Under the MoveNY Plan, motorists would pay $5.54 with EZPass (or $8 without EZPass) to enter or exit Manhattan south of 60th Street but would incur reduced tolls on most East River crossings with origins or destinations outside of the core.  The plan would lower  existing tolls on seven MTA bridges, including the Verrazano, Throgs Neck and Whitestone.  Taxis and other for-hire vehicles would be surcharged for trips south of 96th Street on the East Side and south of 110th Street on the West Side. E-Z Pass would collect tolls electronically, while vehicles without E-Z Pass would be charged by optical scanners.  Tolls could also be adjusted for “time of day” so that tolls could be reduced during off peak periods, such as evenings and weekends.

The Plan would raise an estimated $1.5 billion annually: 25% would be used to improve roads and bridges, particularly the four East River bridges, and 75% would go towards transit projects. Transit improvements could include technology that would allow the MTA to increase the frequency of train service, the installation of a new contact-less fare collection system, and expanded bus service.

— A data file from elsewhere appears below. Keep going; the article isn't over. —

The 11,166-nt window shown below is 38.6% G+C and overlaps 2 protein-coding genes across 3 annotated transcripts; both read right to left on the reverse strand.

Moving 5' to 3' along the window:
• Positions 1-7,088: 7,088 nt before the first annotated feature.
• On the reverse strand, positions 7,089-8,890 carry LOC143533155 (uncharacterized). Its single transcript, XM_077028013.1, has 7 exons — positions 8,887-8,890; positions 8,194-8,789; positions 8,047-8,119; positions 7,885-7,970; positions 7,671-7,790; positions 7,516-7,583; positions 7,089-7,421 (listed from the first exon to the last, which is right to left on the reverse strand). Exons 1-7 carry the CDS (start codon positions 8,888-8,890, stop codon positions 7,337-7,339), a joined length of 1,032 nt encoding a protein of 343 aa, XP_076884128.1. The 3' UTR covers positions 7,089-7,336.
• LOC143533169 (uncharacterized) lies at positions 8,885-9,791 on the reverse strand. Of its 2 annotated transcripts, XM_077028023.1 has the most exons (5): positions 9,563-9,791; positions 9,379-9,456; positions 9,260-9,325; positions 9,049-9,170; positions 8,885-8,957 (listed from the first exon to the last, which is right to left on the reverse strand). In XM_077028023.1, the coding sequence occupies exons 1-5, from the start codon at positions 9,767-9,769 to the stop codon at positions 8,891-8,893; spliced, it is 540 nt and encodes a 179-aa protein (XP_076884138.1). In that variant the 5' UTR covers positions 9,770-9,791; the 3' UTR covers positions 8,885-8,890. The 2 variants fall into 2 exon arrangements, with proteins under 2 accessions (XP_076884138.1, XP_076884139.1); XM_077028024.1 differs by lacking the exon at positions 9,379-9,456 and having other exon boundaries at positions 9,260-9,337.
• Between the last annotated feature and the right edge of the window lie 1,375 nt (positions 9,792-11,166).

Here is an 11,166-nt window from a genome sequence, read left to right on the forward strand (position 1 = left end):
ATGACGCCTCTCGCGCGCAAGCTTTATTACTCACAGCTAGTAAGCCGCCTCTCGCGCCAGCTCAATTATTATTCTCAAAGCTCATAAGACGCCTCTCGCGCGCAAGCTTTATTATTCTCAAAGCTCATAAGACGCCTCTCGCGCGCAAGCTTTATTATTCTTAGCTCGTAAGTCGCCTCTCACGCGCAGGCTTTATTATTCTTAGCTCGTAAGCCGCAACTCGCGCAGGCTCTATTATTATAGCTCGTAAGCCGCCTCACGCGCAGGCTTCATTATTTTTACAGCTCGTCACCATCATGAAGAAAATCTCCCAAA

BHA Support: Contingent on Residential Permit Parking

The Move NY Plan would require enabling legislation from the State. In March 2015, the BHA conducted a community survey and received 250 responses, of which 72% supported the plan.  The BHA board approved a motion in April 2015 in favor of the MoveNY Plan contingent on Residential Permit Parking being implemented to ensure that drivers from other areas do not park on Brooklyn Heights streets to complete their journey into Manhattan by train.  The board also called for restoring the B51 bus service connecting downtown Brooklyn to Manhattan.

Learn More

More information on the MoveNY Fair Plan can be found in this executive summary and this more detailed presentation.


Following further advocacy by the BHA, which reflected input from nearby residents, DOT has committed to installing a 22nd speed hump within the next year on Hicks Street north of Clark Street.

About this Issue